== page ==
Fitch Ratings has affirmed China Resources Gas Group Limited's (CRG) Long-Term Issuer Default Rating (IDR) at 'A-'.
The Outlook is Stable. The agency has also affirmed CRG's 'A-' senior unsecured rating.
CRG's IDR reflects its 'a-' Standalone Credit Profile (SCP), underpinned by its large scale, stable quasi-regulated earnings, geographic diversification with large exposure to higher-tier cities, competitive gas procurement strategies, and strong financial discipline, with one of the strongest financial profiles among rated peers.
We expect CRG to sustain a strong balance sheet, even amid the high gas-price environment and capex peak due to the construction of a liquefied natural gas (LNG) terminal. We estimate net debt/EBITDA to remain at 0.3x or below in 2022-2025.
CRG's IDR will remain unchanged, even if the SCP deteriorates to 'bbb+', reflecting our assessment of 'Medium' operational and strategic incentives for its 61.47% parent, China Resources Holdings Limited (CRH), to provide support under Parent and Subsidiary Rating Linkage Criteria.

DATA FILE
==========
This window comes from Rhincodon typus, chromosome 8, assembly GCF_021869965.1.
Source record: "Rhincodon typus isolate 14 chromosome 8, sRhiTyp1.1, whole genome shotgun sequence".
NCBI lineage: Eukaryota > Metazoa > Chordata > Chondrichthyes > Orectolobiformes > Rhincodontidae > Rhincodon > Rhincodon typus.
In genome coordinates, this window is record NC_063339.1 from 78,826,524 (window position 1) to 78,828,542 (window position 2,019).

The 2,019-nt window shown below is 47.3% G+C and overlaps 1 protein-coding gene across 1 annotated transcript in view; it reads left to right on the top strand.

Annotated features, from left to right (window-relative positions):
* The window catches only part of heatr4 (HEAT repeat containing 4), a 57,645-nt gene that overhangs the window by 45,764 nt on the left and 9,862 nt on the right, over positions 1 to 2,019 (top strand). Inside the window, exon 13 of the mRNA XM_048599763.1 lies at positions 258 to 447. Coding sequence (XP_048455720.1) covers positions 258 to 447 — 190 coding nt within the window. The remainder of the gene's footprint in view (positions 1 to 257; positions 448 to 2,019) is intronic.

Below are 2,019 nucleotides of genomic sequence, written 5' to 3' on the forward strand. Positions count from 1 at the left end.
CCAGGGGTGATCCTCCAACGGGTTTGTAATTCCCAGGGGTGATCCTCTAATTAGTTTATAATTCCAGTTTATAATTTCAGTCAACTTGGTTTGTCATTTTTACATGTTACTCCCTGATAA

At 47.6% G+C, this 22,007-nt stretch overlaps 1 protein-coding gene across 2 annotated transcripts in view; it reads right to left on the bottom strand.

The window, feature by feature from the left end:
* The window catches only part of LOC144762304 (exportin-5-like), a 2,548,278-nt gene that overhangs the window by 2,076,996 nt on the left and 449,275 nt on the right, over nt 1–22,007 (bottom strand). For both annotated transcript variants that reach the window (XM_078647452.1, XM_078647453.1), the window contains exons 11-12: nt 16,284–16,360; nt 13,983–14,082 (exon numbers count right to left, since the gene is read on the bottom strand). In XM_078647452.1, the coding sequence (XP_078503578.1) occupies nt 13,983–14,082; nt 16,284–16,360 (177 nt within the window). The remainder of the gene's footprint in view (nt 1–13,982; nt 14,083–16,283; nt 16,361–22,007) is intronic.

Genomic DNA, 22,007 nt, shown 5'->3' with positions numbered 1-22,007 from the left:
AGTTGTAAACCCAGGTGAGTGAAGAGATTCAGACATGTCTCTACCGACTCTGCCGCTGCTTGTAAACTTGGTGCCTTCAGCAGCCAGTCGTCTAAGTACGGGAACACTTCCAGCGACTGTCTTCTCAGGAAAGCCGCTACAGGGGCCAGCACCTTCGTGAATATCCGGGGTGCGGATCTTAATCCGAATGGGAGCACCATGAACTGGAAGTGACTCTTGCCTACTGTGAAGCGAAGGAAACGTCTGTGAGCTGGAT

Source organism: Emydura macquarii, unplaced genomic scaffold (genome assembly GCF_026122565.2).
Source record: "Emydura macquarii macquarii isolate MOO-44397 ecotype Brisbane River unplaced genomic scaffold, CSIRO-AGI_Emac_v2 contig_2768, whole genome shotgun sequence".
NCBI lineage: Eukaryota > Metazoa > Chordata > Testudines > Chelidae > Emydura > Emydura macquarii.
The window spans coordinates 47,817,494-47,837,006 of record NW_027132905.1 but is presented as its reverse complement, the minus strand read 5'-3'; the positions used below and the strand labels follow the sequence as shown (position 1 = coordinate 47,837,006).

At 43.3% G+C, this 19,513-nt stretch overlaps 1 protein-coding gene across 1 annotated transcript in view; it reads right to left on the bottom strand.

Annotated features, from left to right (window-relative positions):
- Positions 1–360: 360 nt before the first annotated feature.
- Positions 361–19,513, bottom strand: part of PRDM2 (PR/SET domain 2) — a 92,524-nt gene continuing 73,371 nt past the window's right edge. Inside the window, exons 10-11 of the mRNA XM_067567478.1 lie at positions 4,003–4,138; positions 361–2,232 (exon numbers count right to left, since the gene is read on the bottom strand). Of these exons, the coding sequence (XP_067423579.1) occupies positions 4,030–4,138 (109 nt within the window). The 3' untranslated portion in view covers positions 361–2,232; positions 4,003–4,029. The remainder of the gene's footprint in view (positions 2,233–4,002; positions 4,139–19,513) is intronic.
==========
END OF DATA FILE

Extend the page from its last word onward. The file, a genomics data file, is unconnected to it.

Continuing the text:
Key Rating Drivers
Slower Volume Growth: The more stringent Covid-19 lockdowns in eastern China, where CRG has high exposure, dented gas consumption of commercial and industrial users, leading to lower sales volume growth in 5M22. We expect some recovery, as China has gradually lifted the pandemic-related restrictions on travel and economic activity from June, while CRG, despite of slower volume growth, still expects to outperform national gas consumption growth by 3%-5% in 2022, aided by acquisitions.
CRG's gas sales volume rose by 15% yoy on average in 2018-2021, following its active, albeit prudent, acquisitions and strong gas demand from well-located projects, mostly in wealthier, densely populated municipalities.